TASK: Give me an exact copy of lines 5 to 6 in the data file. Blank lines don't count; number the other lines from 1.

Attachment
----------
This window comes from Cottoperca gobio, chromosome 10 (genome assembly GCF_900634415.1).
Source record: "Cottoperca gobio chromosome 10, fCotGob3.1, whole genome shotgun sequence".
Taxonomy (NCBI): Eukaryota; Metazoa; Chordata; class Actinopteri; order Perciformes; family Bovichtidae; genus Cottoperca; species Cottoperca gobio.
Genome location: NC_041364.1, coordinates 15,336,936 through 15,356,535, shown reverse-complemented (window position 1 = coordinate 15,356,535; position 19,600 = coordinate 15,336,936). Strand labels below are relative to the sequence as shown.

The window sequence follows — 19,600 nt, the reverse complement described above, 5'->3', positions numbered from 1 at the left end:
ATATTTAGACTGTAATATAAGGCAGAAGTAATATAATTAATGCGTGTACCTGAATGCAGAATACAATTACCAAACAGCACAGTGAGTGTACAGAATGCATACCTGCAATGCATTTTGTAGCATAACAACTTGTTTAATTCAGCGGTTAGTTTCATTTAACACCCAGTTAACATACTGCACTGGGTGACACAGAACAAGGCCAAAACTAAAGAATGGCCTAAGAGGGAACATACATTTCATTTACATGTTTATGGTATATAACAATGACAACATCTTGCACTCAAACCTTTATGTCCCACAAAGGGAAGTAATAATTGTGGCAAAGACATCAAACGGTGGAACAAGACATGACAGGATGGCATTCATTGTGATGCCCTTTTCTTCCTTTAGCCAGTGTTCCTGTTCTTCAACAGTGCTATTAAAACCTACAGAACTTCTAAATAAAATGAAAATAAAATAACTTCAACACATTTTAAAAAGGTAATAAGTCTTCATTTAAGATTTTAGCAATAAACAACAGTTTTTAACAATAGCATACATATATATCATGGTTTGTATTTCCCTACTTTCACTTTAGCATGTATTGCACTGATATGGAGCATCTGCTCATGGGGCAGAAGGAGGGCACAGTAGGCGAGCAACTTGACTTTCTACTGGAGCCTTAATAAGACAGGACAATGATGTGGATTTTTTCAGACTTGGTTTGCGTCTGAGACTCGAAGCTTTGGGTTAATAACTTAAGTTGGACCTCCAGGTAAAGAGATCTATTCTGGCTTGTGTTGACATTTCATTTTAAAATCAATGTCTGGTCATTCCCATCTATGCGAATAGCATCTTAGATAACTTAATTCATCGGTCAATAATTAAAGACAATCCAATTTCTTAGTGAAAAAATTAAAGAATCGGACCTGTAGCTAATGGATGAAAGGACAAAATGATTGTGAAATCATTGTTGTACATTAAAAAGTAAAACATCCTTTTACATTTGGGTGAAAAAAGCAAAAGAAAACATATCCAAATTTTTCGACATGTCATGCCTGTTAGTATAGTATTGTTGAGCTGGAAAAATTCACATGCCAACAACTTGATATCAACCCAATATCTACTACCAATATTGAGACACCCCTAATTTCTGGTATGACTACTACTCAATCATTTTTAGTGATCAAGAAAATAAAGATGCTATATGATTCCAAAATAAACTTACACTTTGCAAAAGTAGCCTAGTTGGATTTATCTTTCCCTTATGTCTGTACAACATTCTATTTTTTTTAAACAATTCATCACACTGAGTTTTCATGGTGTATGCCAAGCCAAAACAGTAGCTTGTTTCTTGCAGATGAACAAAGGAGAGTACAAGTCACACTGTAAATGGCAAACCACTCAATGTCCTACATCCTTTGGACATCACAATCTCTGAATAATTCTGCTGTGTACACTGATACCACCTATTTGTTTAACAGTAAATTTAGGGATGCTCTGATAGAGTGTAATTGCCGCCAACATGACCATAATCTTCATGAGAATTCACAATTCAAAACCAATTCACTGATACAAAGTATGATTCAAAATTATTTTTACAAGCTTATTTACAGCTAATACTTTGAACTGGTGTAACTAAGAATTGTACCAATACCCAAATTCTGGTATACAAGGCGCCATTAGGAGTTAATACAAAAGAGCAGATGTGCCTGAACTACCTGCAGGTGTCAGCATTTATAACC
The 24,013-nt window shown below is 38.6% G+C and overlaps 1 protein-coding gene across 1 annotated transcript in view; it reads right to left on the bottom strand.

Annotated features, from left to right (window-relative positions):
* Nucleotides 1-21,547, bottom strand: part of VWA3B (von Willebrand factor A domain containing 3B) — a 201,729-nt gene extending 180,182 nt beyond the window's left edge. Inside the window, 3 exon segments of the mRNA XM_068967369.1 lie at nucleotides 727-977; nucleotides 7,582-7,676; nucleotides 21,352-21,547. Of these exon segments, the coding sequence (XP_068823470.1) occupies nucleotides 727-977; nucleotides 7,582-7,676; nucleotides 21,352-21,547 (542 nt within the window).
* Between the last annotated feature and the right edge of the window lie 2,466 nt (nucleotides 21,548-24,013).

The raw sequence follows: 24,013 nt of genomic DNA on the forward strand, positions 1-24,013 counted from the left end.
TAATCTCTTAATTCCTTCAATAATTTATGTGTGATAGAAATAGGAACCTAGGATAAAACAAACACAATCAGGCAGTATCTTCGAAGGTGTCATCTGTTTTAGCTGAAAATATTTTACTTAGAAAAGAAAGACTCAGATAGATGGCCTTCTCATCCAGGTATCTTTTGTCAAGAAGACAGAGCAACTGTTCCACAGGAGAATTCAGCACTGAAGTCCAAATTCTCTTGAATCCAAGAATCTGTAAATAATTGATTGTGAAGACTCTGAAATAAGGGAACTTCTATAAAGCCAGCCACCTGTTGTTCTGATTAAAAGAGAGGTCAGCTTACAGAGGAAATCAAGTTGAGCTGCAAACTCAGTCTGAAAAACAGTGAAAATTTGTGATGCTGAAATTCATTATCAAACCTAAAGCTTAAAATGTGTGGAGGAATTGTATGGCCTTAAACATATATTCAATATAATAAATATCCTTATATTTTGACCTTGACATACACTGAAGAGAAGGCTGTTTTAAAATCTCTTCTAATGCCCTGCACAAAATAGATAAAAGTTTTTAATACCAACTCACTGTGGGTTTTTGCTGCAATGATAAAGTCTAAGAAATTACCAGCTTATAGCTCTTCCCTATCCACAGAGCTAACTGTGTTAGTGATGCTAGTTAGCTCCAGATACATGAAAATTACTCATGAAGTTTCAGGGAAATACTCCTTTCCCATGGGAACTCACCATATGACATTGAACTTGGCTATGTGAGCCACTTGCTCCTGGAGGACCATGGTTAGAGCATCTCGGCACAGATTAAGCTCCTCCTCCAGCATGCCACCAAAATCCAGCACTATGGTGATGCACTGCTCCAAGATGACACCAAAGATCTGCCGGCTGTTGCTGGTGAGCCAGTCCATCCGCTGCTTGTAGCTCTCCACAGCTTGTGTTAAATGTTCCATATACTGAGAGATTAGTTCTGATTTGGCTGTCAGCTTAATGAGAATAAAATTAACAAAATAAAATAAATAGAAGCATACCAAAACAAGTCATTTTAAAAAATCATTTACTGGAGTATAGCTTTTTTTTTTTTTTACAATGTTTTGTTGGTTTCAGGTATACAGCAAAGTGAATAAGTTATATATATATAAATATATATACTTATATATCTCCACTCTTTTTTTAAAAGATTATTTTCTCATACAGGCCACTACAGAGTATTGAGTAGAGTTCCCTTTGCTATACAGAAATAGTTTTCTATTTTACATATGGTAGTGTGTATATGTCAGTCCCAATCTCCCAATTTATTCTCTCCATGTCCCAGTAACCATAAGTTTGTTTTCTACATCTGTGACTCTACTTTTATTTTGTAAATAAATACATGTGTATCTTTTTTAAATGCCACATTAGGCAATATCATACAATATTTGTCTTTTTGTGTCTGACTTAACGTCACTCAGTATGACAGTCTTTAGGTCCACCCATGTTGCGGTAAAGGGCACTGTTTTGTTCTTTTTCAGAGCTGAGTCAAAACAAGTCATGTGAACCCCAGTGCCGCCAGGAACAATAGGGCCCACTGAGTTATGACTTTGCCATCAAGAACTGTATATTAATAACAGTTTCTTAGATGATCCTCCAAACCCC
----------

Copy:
The window sequence follows — 19,600 nt, the reverse complement described above, 5'->3', positions numbered from 1 at the left end:
ATATTTAGACTGTAATATAAGGCAGAAGTAATATAATTAATGCGTGTACCTGAATGCAGAATACAATTACCAAACAGCACAGTGAGTGTACAGAATGCATACCTGCAATGCATTTTGTAGCATAACAACTTGTTTAATTCAGCGGTTAGTTTCATTTAACACCCAGTTAACATACTGCACTGGGTGACACAGAACAAGGCCAAAACTAAAGAATGGCCTAAGAGGGAACATACATTTCATTTACATGTTTATGGTATATAACAATGACAACATCTTGCACTCAAACCTTTATGTCCCACAAAGGGAAGTAATAATTGTGGCAAAGACATCAAACGGTGGAACAAGACATGACAGGATGGCATTCATTGTGATGCCCTTTTCTTCCTTTAGCCAGTGTTCCTGTTCTTCAACAGTGCTATTAAAACCTACAGAACTTCTAAATAAAATGAAAATAAAATAACTTCAACACATTTTAAAAAGGTAATAAGTCTTCATTTAAGATTTTAGCAATAAACAACAGTTTTTAACAATAGCATACATATATATCATGGTTTGTATTTCCCTACTTTCACTTTAGCATGTATTGCACTGATATGGAGCATCTGCTCATGGGGCAGAAGGAGGGCACAGTAGGCGAGCAACTTGACTTTCTACTGGAGCCTTAATAAGACAGGACAATGATGTGGATTTTTTCAGACTTGGTTTGCGTCTGAGACTCGAAGCTTTGGGTTAATAACTTAAGTTGGACCTCCAGGTAAAGAGATCTATTCTGGCTTGTGTTGACATTTCATTTTAAAATCAATGTCTGGTCATTCCCATCTATGCGAATAGCATCTTAGATAACTTAATTCATCGGTCAATAATTAAAGACAATCCAATTTCTTAGTGAAAAAATTAAAGAATCGGACCTGTAGCTAATGGATGAAAGGACAAAATGATTGTGAAATCATTGTTGTACATTAAAAAGTAAAACATCCTTTTACATTTGGGTGAAAAAAGCAAAAGAAAACATATCCAAATTTTTCGACATGTCATGCCTGTTAGTATAGTATTGTTGAGCTGGAAAAATTCACATGCCAACAACTTGATATCAACCCAATATCTACTACCAATATTGAGACACCCCTAATTTCTGGTATGACTACTACTCAATCATTTTTAGTGATCAAGAAAATAAAGATGCTATATGATTCCAAAATAAACTTACACTTTGCAAAAGTAGCCTAGTTGGATTTATCTTTCCCTTATGTCTGTACAACATTCTATTTTTTTTAAACAATTCATCACACTGAGTTTTCATGGTGTATGCCAAGCCAAAACAGTAGCTTGTTTCTTGCAGATGAACAAAGGAGAGTACAAGTCACACTGTAAATGGCAAACCACTCAATGTCCTACATCCTTTGGACATCACAATCTCTGAATAATTCTGCTGTGTACACTGATACCACCTATTTGTTTAACAGTAAATTTAGGGATGCTCTGATAGAGTGTAATTGCCGCCAACATGACCATAATCTTCATGAGAATTCACAATTCAAAACCAATTCACTGATACAAAGTATGATTCAAAATTATTTTTACAAGCTTATTTACAGCTAATACTTTGAACTGGTGTAACTAAGAATTGTACCAATACCCAAATTCTGGTATACAAGGCGCCATTAGGAGTTAATACAAAAGAGCAGATGTGCCTGAACTACCTGCAGGTGTCAGCATTTATAACC